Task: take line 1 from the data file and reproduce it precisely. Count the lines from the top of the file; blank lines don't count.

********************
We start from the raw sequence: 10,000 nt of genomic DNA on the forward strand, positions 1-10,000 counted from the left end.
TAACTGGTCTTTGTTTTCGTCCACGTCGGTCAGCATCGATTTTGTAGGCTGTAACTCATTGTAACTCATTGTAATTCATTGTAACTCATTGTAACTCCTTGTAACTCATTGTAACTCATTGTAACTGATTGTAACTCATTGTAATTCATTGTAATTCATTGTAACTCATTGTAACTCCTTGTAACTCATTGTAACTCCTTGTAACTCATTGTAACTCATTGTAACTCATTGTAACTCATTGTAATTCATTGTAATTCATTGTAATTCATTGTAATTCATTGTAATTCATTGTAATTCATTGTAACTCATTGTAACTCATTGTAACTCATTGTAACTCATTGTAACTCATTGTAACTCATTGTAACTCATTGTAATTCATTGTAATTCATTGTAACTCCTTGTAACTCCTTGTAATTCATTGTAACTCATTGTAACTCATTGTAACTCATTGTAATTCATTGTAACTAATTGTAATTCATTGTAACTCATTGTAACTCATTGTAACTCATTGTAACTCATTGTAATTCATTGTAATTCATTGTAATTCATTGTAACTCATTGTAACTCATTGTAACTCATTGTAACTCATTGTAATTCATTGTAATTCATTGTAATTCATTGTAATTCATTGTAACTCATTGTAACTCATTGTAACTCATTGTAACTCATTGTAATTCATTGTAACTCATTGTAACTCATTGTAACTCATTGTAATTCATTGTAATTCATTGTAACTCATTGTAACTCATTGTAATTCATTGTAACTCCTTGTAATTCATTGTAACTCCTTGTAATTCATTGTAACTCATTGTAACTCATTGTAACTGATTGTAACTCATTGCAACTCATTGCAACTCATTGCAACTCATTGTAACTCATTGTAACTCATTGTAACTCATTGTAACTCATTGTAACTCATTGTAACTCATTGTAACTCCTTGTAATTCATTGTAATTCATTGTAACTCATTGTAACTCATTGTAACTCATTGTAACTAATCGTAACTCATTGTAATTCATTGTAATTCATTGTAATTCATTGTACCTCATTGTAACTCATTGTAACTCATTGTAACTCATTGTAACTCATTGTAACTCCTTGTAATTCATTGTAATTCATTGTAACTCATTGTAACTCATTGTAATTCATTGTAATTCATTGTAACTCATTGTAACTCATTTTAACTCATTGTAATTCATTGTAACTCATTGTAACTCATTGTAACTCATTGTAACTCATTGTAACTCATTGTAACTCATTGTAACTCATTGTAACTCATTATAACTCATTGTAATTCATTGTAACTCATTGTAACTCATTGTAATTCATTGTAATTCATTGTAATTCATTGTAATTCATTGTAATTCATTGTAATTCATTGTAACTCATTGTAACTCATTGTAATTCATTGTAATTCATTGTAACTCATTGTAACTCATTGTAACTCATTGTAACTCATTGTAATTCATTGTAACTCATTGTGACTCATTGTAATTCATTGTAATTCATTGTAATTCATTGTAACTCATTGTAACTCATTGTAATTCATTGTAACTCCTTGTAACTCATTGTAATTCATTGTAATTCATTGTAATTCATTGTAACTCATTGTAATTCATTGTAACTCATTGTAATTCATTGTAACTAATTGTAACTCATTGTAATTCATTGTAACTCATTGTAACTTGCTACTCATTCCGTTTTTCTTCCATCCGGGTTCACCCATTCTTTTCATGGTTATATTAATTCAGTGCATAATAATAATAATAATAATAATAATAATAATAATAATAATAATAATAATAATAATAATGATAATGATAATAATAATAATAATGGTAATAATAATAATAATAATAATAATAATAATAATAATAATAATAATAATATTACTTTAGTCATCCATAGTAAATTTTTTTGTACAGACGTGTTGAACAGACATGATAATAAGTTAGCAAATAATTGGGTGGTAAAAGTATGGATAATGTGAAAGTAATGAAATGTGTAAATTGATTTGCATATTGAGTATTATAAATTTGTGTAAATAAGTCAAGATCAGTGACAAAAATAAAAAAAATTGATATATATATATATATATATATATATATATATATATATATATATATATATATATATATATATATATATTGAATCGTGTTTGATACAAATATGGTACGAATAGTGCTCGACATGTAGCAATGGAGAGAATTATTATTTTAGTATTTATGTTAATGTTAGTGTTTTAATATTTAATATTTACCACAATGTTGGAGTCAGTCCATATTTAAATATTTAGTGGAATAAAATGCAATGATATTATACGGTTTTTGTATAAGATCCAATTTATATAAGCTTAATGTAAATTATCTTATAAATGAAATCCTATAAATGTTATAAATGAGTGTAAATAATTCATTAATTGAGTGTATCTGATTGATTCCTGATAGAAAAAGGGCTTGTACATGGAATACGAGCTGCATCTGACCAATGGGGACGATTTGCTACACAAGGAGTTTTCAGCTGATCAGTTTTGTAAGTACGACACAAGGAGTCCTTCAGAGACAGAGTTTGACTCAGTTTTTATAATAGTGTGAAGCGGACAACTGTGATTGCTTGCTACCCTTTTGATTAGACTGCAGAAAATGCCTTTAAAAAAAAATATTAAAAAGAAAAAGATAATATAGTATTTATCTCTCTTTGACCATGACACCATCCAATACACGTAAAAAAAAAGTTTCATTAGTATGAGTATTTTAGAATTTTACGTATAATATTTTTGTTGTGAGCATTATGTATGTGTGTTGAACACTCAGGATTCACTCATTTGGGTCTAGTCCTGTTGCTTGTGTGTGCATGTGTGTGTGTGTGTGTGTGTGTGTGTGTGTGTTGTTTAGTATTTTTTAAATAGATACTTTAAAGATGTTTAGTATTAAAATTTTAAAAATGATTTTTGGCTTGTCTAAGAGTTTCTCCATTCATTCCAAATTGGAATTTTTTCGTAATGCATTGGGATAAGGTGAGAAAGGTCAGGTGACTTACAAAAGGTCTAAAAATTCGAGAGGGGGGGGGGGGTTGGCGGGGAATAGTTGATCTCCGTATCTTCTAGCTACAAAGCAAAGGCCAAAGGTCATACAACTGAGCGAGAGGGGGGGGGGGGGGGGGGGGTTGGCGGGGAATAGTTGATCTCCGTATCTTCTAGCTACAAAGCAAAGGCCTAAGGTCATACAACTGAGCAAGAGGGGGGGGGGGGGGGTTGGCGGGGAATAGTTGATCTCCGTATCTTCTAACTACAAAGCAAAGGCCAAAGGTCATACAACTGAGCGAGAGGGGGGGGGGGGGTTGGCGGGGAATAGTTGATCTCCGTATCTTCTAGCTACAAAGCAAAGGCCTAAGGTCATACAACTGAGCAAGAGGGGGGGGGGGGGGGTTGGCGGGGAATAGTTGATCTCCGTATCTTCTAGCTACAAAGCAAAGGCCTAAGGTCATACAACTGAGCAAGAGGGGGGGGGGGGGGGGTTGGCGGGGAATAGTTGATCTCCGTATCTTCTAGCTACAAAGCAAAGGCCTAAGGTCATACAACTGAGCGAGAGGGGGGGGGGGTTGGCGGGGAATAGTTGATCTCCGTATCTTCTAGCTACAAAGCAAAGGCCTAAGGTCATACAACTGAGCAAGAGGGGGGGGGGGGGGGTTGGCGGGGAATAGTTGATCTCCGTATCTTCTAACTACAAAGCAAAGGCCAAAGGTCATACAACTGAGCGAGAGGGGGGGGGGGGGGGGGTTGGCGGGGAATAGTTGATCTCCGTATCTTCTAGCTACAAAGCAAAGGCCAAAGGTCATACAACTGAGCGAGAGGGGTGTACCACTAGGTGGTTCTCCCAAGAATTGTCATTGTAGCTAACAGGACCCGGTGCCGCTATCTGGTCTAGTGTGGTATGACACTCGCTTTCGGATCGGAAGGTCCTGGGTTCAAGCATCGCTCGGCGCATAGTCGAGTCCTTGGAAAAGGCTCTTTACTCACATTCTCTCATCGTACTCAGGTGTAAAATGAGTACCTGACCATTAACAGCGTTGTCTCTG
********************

We start from the raw sequence: 10,000 nt of genomic DNA on the forward strand, positions 1-10,000 counted from the left end.